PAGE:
Confidence – An Enemy or a Friend?

Posted on 8th December 2014 | Category: CBT

A little confidence can be good. Too much confidence can be a dangerous thing. Everyone knows the famous proverb “pride comes before a fall” but in CBT we actually recognise that confidence, or rather over-confidence can be the deciding factor in some of the biggest mistakes that we can make in our lives.

In this rather bombastically titled article in the New York Post “Why Losers have Delusions of Grandeur”  the author explores several instances where the illusion of confidence has lead various characters down the road to ruin. In the article it states that psychological research has found that those with the least amount of ability in a given area are often those most likely to over-estimate their levels of skill.

The article goes on to state that this is not something merely limited to potential X-Factor candidates and would be talent show superstars, affecting chess players, followers of a supposedly high range intellectual activity, in equal measure.

Often in CBT we see individuals who suffer from the belief that they are perfect or in ultimate control of their own destiny and their life around them. It is these people who are most likely to undergo some kind of shocking situation that occurs due to a blind spot in their over-confidence, creating catastrophic results. Not only do they have to deal with the results of the situation, they also have to learn to rebuild themselves following a complete breakdown of their self-image.

Part of CBT is teaching individuals to deal with mistakes. In the first instance this is generally learning how to accept mistakes and letting go of the process of dragging oneself over the hot coals of introspection following a personal crisis. Once this self-flagellation has ended, individuals can actually start to reframe mistakes as a good thing in life, a learning experience that teaches them the right way for them to move forward through life. By embracing fallibility and the propensity for failure in their own lives they learn a degree of real confidence in being able to overcome such obstacles as opposed to the unreal expectation that they will never, ever put a foot wrong in life.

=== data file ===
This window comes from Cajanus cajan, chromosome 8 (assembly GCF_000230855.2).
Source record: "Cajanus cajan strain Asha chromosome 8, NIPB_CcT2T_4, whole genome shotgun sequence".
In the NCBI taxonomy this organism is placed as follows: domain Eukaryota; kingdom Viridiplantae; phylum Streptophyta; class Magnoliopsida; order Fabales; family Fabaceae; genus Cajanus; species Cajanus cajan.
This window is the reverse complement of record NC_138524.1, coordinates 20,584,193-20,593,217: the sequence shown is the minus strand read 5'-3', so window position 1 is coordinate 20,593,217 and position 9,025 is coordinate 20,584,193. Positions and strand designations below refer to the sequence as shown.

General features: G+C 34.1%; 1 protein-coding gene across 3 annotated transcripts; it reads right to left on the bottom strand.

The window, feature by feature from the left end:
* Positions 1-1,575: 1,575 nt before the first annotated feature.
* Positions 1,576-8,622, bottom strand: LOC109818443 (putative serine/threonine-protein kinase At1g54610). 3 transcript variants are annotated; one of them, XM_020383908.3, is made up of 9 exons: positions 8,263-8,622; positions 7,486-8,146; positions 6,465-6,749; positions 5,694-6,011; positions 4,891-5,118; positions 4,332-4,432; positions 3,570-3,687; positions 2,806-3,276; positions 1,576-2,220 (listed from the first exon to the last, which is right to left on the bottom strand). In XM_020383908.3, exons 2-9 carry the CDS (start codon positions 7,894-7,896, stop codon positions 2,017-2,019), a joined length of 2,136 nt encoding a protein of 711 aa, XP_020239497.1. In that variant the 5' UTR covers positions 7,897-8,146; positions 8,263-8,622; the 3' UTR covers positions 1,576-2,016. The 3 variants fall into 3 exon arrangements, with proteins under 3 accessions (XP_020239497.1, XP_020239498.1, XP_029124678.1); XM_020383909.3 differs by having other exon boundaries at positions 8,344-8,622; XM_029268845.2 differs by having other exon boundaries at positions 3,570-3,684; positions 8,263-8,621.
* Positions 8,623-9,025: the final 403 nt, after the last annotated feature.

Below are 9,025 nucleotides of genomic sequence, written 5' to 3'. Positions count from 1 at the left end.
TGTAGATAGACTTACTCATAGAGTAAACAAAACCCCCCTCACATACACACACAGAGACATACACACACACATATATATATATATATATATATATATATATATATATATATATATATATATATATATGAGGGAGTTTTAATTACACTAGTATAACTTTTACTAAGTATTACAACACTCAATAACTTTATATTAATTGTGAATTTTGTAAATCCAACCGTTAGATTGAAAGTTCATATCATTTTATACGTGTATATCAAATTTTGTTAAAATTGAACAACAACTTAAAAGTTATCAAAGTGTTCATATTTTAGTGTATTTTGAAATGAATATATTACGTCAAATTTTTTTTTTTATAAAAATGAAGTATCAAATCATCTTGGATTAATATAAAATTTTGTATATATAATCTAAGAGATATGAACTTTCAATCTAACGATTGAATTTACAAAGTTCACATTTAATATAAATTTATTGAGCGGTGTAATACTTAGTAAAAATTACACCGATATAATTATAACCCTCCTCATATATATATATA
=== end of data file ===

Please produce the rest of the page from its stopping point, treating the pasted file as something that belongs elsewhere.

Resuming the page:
It is only exposure to difficult situations that creates the certain resilience necessary to deal with mistakes and difficult, unfamiliar territory. I remember personally working with a ward nurse with thirty years under her belt who was convinced that she was one of the most accomplished and skilled in her role. The truth was that she’d spent thirty years in the same position, dealing with the same kind of patients, giving her around a year of challenges when she started work and then twenty nine years of repetition.

If you would like to learn more about learning to deal with mistakes, or if you feel that situations in life are often beyond you, then CBT and ACT can teach you a new way of dealing with these feelings. For more information, give me a call and I can discuss how these therapies could make a difference in your life.